‘Crazy’ summer spending set to break record

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Silva, Salah and Lukaku have been among the big summer transfers

Swansea’s Gylfi Sigurdsson has been valued at £50m, Everton have spent £90m and Manchester United bought Romelu Lukaku for £75m – so is Newcastle boss Rafael Benitez right to call this summer’s transfer window “a little bit crazy”?

Premier League clubs’ spending has already surpassed £500m since the end of last season – and business analysts Deloitte say they are on course to set another new record by 31 August.

Teams spent a record £1.165bn last summer, rising to £1.38bn after the January window.

Football finance expert Rob Wilson says the market “hyper-inflation” means anyone selling to an English club is adding “at least 40%, if not 50%, to the deal”.

And football agent Jon Smith says a £30m transfer – such as goalkeeper Jordan Pickford’s move from Sunderland to Everton – is “the new norm”.

This week Deloitte released its annual football finances, which revealed record revenues of £3.6bn for Premier League clubs in 2015-16 – and that was the year before an improved TV broadcasting rights deal kicked in.

It predicted that figure would be more like £4.5bn at the end of this coming season.

Its report also said overall debt is falling and forecast the 20 clubs combined would return to profitability in the coming years.

Is Rafa right – are prices ‘crazy’?

This transfer window comes a year after the new £5.136bn TV deal kicked in – a 71% rise on the £3bn negotiated in 2013.

In the 2014 window – also one year after the previous broadcast deal was struck – Lukaku, then 21, was sold by Chelsea to Everton for £28m. The Belgian forward’s move to Manchester United is for an initial £75m, which represents a 168% increase in value in three years.

Also in 2014, Swansea signed Icelandic playmaker Sigurdsson from Tottenham for a reported £6.8m. The Welsh club now value the Leicester and Everton target at £50m – a 635% increase in value.

“Revenues keep going up, predominantly because of the rise in broadcast rights values,” said Chris Stenson, a senior consultant from Deloitte’s sports business group.

“Every Premier League club now has more money and are willing to spend that on players,” he said.

“It is the wealthiest league in the world and increasing its value makes it more attractive to sponsors and commercial partners.

“So far we estimate Premier League clubs have spent about £500m in the transfer window, compared with £340m at the equivalent stage last year.”

Biggest transfer fees paid by Premier League clubs so far – summer 2017
Romelu Lukaku [Everton – Manchester United] £75m, rising to £90m Antonio Rudiger [Roma – Chelsea] £29m, could rise to £33.3m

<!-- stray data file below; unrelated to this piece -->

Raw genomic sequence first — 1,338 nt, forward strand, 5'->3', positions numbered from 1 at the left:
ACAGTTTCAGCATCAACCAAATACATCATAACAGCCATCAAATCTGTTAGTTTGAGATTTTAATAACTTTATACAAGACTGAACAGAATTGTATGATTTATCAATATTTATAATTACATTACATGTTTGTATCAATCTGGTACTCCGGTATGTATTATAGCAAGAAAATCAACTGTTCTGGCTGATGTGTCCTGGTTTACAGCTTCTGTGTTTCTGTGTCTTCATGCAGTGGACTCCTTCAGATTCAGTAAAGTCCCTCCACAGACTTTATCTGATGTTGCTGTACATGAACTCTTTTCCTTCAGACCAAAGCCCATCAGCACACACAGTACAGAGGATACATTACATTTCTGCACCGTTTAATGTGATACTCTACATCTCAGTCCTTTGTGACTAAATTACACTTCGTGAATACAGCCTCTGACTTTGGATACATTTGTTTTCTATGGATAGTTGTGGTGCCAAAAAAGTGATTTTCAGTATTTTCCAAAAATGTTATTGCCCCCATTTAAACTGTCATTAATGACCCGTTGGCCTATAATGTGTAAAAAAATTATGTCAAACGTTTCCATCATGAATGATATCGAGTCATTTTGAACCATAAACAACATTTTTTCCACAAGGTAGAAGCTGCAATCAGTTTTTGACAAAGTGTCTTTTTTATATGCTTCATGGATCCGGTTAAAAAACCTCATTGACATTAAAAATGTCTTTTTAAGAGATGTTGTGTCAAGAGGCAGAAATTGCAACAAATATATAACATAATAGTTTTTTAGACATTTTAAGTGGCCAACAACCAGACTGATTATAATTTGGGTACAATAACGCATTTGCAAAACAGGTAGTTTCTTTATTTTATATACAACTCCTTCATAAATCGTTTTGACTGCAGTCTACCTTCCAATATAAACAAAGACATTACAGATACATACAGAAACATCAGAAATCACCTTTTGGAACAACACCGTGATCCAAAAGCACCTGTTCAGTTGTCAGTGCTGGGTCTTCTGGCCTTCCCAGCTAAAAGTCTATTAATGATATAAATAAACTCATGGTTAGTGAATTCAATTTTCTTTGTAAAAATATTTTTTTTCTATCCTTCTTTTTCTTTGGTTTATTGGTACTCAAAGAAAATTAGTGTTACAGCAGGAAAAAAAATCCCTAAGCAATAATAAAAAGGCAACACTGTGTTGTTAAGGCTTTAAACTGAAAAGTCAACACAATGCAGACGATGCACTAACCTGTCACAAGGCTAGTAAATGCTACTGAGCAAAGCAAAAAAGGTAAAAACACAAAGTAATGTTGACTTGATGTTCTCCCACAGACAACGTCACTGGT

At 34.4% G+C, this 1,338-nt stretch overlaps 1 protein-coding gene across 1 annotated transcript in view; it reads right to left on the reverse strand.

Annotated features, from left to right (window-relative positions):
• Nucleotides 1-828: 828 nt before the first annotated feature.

Alexandre Lacazette [Lyon- Arsenal] £46.5m rising to £52.6m Victor Lindelof [Benfica – Manchester United] £31m
Bernardo Silva [Monaco – Manchester City] £43m Michael Keane [Burnley – Everton] Rising to £30m
Ederson Moraes [Benfica – Manchester City] £35m Jordan Pickford [Sunderland to Everton] £25m, rising to £30m
Mohamed Salah [Roma – Liverpool] £34m Davy Klaassen [Ajax – Everton] £23.6m
Biggest transfer fees paid by Premier League clubs – summer 2014
Angel di Maria [Real Madrid – Manchester United] £59.7m Ander Herrera [Athletic Bilbao – Manchester United] £29m
Alexis Sanchez [Barcelona – Arsenal] £35m Romelu Lukaku [Chelsea – Everton] £28m
Diego Costa [Atletico Madrid – Chelsea] £32m Luke Shaw [Southampton – Manchester United] £27m (could rise to £31m)
Eliaquim Mangala [FC Porto – Manchester City] £32m Adam Lallana [Southampton – Liverpool] £25m
Cesc Fabregas [Barcelona – Chelsea] £30m Dejan Lovren [Southampton – Liverpool] £20m

Revenue recap

  • In 2015, the Premier League sold television rights to its games for a record £5.136bn.
  • The new three-year broadcast deal started for the 2016-17 season, with payments made throughout the campaign.
  • The amount the Premier League shares out to clubs rose last season from a total of £1.64bn to £2.4bn.
  • Bottom club Sunderland earned the same amount as the previous year’s winners Leicester (£93m) while Chelsea received £150m, an increase of almost £60m on the previous 12 months.

Is £30m becoming the norm?

Once considered a landmark fee, £30m deals are now becoming more regular. There were 10 for at least that amount last summer, and already eight which could yield that much this time round.

Pickford became the most expensive British keeper in history after Everton paid £25m – rising to what would be a club-record £30m – to sign the 23-year-old from Sunderland. Everton also spent £30m to bring in Michael Keane from Burnley.

“There are players like him who would probably have been worth £12m a couple of years ago going for £30m,” said Smith, formerly a players’ agent.

“£30m is a very big number, but it’s become the norm.”

However Wilson, of Sheffield Hallam University, said it was unclear whether transfer values might still rise further over the next few years.

“I can’t see the value of the English deal increasing because Sky and BT Sport haven’t picked up the subscription numbers they were hoping for,” he said.

“Logic therefore says the value of transfers won’t rise over the next five years, although there is room for increased international TV rights packages.”

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